case involves an issue of statutory interpretation regarding
the applicability of a tax classification. First Student
Inc., a school bus contractor, seeks reversal of a Court of
Appeals decision affirming a summary judgment dismissal of
its business and occupation (B&O) tax refund action. At
issue is whether First Student's transportation of
students qualifies as transporting persons "for
hire" such that it is subject to the public utility tax
(PUT), under RCW 82.16.010(6) and (12), rather than the
general B&O tax, under RCW 82.04.290(2). We affirm the
Court of Appeals.
AND PROCEDURAL HISTORY
Student is a registered Washington business that owns and
operates school buses. These buses are primarily used to
provide transportation services for schoolchildren through
contracts with various school districts. Since First Student
registered as a business in 1990, it has consistently
reported its income under the B&O tax classification, as
specified in WAC 458-20-180. In 2013, First Student requested
a letter ruling from the Department of Revenue (Department)
contending that First Student should have been taxed under
the PUT rather than the B&O tax. The Department declined
to change its interpretation that school buses are subject to
the B&O tax and not the PUT, an interpretation that has
evidently remained consistent for more than 70 years.
Student submitted refund requests to the Department for
B&O taxes paid regarding its school bus services provided
to school districts for the time period between December 1,
2008 and December 31, 2014. The Department denied the refund
requests, and First Student appealed through the
administrative review process, ultimately resulting in a
denial of First Student's refund request.
Student filed an appeal of the administrative decision in
superior court and moved for summary judgment, seeking a
determination that First Student's provision of
transportation services to school districts was taxable under
the PUT rather than the B&O tax; the Department requested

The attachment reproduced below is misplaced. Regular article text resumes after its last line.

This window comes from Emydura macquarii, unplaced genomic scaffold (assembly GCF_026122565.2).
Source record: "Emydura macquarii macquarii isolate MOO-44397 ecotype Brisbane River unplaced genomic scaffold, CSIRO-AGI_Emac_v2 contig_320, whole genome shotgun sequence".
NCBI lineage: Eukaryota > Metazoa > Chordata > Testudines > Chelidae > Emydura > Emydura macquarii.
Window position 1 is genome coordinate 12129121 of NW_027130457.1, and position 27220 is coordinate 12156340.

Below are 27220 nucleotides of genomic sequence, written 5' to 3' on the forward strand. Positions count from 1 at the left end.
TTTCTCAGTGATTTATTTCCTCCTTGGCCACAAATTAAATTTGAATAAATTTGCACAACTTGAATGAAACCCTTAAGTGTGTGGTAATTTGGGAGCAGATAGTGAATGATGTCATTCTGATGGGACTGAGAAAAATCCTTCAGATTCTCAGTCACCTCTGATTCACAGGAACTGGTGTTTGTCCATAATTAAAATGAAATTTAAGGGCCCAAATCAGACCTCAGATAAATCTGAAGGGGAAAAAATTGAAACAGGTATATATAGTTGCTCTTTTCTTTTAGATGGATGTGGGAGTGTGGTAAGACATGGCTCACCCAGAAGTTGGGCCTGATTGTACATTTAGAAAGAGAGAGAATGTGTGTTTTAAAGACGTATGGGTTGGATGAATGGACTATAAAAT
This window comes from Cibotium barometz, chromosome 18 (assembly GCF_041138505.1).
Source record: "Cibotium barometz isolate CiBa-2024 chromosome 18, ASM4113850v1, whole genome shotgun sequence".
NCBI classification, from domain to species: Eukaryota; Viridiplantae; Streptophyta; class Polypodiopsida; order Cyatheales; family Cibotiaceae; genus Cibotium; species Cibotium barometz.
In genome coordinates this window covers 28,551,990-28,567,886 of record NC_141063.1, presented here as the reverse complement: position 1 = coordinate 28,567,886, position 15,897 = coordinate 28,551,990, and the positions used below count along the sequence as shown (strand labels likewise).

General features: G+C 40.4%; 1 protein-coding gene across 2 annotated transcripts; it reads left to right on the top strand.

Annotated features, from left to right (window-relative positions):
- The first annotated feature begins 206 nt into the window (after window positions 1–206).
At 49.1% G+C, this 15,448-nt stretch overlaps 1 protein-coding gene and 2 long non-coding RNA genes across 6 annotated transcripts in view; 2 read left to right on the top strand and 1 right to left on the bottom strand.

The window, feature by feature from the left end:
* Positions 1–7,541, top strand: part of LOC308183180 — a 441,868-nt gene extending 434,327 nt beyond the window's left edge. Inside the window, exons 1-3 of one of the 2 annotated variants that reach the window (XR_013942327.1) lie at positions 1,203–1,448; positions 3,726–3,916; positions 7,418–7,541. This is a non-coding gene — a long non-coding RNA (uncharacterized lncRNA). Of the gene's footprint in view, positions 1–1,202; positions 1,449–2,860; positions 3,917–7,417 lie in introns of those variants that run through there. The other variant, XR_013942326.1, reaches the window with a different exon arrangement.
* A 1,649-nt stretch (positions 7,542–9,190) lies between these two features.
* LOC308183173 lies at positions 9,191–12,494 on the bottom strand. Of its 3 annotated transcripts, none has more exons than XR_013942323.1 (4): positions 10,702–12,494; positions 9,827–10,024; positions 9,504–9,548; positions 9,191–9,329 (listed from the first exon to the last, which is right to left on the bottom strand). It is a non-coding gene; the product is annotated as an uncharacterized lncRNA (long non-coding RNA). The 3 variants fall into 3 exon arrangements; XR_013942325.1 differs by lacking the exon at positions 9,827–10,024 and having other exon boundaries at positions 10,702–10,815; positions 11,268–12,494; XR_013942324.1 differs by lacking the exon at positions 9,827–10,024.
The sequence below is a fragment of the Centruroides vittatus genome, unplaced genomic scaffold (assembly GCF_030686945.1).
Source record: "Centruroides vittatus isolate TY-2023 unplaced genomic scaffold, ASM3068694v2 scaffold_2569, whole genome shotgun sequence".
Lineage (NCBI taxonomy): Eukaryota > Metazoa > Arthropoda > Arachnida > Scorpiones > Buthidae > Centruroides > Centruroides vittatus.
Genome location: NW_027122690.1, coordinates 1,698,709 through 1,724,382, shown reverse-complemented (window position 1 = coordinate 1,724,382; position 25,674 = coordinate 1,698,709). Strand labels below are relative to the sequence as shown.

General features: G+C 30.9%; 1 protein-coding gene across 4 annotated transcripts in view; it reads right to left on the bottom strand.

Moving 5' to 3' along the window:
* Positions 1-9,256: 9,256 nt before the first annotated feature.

summary judgment, seeking the opposite relief. The trial
court found no genuine issues of material fact and granted
summary judgment in favor of the Department, denying First
Student's motion for summary judgment. First Student
Court of Appeals affirmed the trial court and, in its
analysis, consulted dictionary definitions in existence at
the time of enactment of the statutes for the ordinary
meaning of "for" and "hire" and consulted
a 1951 Black's Law Dictionary entry for the
technical meaning of "for hire or reward,"
concluding the meaning of "for hire" was ambiguous.
First Student, Inc. v. Dep't of Revenue, 4
Wn.App. 2d 857, 423 P.3d 921 (2018). In resolving this
ambiguity, the Court of Appeals afforded deference to the
long-standing Department interpretation that school bus
operators were excluded from the PUT and properly taxed under
the B&O tax. We granted review. First Student, Inc.
v. Dep't of Revenue, 193 Wn.2d 1001, 438 P.3d
review of a trial court's legal conclusions in a tax
refund action is de novo. Simpson Inv. Co. v. Dep't
of Revenue, 141 Wn.2d 139, 148, 3 P.3d 741 (2000). When
interpreting statutes, we derive legislative intent solely
from the plain language of the statute, considering the text
of the provision, the context of the statute, related
provisions, amendments to the provision, and the statutory